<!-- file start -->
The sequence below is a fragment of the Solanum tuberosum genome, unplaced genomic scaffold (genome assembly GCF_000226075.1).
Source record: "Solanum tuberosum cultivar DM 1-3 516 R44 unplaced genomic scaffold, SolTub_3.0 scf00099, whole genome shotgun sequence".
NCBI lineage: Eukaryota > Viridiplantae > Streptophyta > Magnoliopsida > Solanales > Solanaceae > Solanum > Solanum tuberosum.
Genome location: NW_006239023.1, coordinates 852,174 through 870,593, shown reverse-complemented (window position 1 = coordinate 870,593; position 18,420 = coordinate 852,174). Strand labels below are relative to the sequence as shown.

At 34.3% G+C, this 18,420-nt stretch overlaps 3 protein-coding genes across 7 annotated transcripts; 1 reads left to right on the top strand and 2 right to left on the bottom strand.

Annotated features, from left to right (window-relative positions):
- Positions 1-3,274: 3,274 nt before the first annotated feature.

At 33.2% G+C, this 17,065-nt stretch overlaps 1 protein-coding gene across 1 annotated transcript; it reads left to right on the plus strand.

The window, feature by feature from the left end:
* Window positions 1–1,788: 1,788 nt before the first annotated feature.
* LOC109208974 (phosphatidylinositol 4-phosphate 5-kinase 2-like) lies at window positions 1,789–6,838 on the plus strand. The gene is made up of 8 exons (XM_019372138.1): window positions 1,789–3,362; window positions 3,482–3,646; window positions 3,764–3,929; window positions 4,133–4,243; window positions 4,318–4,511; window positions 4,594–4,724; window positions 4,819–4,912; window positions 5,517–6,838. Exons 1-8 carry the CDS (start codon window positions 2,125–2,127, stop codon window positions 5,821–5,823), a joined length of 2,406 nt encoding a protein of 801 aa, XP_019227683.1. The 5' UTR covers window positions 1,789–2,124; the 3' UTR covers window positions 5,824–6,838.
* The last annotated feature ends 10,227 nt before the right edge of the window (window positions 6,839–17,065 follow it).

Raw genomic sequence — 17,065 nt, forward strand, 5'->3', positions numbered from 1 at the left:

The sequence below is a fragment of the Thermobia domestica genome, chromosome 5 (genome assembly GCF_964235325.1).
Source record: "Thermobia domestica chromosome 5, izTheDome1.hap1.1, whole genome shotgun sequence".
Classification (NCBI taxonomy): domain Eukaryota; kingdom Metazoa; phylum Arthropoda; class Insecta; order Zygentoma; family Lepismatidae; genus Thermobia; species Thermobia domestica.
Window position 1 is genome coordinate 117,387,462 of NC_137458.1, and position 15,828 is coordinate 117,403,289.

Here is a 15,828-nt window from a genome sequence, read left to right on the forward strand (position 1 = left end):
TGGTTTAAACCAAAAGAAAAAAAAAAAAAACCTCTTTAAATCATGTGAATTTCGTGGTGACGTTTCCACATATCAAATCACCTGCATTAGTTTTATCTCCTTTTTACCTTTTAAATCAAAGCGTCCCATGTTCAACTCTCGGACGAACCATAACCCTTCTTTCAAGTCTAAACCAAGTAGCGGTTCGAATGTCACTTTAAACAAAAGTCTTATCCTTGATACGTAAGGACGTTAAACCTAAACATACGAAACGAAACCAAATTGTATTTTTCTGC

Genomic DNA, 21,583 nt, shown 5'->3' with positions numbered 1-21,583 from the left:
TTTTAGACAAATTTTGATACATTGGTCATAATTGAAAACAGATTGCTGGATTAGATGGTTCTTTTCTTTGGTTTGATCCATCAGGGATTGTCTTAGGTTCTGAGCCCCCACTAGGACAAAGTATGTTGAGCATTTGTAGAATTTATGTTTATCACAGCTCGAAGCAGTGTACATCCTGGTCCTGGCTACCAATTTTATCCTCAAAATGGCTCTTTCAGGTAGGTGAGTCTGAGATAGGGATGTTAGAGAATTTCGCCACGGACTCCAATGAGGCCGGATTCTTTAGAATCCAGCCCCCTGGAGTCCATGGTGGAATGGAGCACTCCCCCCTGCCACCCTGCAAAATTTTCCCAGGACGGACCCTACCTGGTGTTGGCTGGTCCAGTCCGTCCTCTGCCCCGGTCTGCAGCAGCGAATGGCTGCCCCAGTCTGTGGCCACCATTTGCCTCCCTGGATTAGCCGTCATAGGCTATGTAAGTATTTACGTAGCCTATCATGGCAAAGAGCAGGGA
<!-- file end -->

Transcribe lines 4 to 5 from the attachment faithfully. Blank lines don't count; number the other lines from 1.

Genome location: NW_006239023.1, coordinates 852,174 through 870,593, shown reverse-complemented (window position 1 = coordinate 870,593; position 18,420 = coordinate 852,174). Strand labels below are relative to the sequence as shown.

At 34.3% G+C, this 18,420-nt stretch overlaps 3 protein-coding genes across 7 annotated transcripts; 1 reads left to right on the top strand and 2 right to left on the bottom strand.